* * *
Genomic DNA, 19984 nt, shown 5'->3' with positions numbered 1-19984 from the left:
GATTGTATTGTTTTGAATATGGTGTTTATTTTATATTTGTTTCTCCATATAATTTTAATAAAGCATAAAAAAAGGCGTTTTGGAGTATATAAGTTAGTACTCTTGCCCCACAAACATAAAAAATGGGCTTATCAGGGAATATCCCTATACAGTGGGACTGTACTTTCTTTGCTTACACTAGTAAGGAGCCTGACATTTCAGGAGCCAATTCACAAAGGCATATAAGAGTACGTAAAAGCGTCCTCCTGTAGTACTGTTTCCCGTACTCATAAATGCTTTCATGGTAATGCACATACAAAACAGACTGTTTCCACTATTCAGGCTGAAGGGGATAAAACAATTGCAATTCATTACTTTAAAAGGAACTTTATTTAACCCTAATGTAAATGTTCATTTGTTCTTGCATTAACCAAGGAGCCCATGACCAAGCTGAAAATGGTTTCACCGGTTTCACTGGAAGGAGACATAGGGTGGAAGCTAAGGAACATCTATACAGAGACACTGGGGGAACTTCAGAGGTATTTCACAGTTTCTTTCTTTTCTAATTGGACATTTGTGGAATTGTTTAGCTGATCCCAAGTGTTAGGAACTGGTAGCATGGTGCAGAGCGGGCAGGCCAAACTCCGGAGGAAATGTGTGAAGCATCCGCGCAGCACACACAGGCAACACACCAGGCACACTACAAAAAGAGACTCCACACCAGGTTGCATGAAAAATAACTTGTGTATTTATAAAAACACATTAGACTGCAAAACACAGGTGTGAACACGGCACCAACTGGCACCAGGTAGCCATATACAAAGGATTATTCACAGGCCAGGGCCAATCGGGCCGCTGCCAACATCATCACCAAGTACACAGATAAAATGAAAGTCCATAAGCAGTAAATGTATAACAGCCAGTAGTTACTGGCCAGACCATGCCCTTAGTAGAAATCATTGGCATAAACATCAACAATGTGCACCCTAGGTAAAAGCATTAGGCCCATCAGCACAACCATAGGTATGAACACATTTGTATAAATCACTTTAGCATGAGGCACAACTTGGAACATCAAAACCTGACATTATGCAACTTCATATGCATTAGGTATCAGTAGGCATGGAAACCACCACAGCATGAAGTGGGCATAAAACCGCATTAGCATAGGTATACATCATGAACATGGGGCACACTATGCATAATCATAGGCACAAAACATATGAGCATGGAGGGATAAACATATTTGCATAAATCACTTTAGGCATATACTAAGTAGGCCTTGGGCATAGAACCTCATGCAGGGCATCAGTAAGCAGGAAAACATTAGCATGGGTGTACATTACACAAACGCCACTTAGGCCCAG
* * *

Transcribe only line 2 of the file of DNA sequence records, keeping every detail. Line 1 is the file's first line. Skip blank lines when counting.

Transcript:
GATTGTATTGTTTTGAATATGGTGTTTATTTTATATTTGTTTCTCCATATAATTTTAATAAAGCATAAAAAAAGGCGTTTTGGAGTATATAAGTTAGTACTCTTGCCCCACAAACATAAAAAATGGGCTTATCAGGGAATATCCCTATACAGTGGGACTGTACTTTCTTTGCTTACACTAGTAAGGAGCCTGACATTTCAGGAGCCAATTCACAAAGGCATATAAGAGTACGTAAAAGCGTCCTCCTGTAGTACTGTTTCCCGTACTCATAAATGCTTTCATGGTAATGCACATACAAAACAGACTGTTTCCACTATTCAGGCTGAAGGGGATAAAACAATTGCAATTCATTACTTTAAAAGGAACTTTATTTAACCCTAATGTAAATGTTCATTTGTTCTTGCATTAACCAAGGAGCCCATGACCAAGCTGAAAATGGTTTCACCGGTTTCACTGGAAGGAGACATAGGGTGGAAGCTAAGGAACATCTATACAGAGACACTGGGGGAACTTCAGAGGTATTTCACAGTTTCTTTCTTTTCTAATTGGACATTTGTGGAATTGTTTAGCTGATCCCAAGTGTTAGGAACTGGTAGCATGGTGCAGAGCGGGCAGGCCAAACTCCGGAGGAAATGTGTGAAGCATCCGCGCAGCACACACAGGCAACACACCAGGCACACTACAAAAAGAGACTCCACACCAGGTTGCATGAAAAATAACTTGTGTATTTATAAAAACACATTAGACTGCAAAACACAGGTGTGAACACGGCACCAACTGGCACCAGGTAGCCATATACAAAGGATTATTCACAGGCCAGGGCCAATCGGGCCGCTGCCAACATCATCACCAAGTACACAGATAAAATGAAAGTCCATAAGCAGTAAATGTATAACAGCCAGTAGTTACTGGCCAGACCATGCCCTTAGTAGAAATCATTGGCATAAACATCAACAATGTGCACCCTAGGTAAAAGCATTAGGCCCATCAGCACAACCATAGGTATGAACACATTTGTATAAATCACTTTAGCATGAGGCACAACTTGGAACATCAAAACCTGACATTATGCAACTTCATATGCATTAGGTATCAGTAGGCATGGAAACCACCACAGCATGAAGTGGGCATAAAACCGCATTAGCATAGGTATACATCATGAACATGGGGCACACTATGCATAATCATAGGCACAAAACATATGAGCATGGAGGGATAAACATATTTGCATAAATCACTTTAGGCATATACTAAGTAGGCCTTGGGCATAGAACCTCATGCAGGGCATCAGTAAGCAGGAAAACATTAGCATGGGTGTACATTACACAAACGCCACTTAGGCCCAG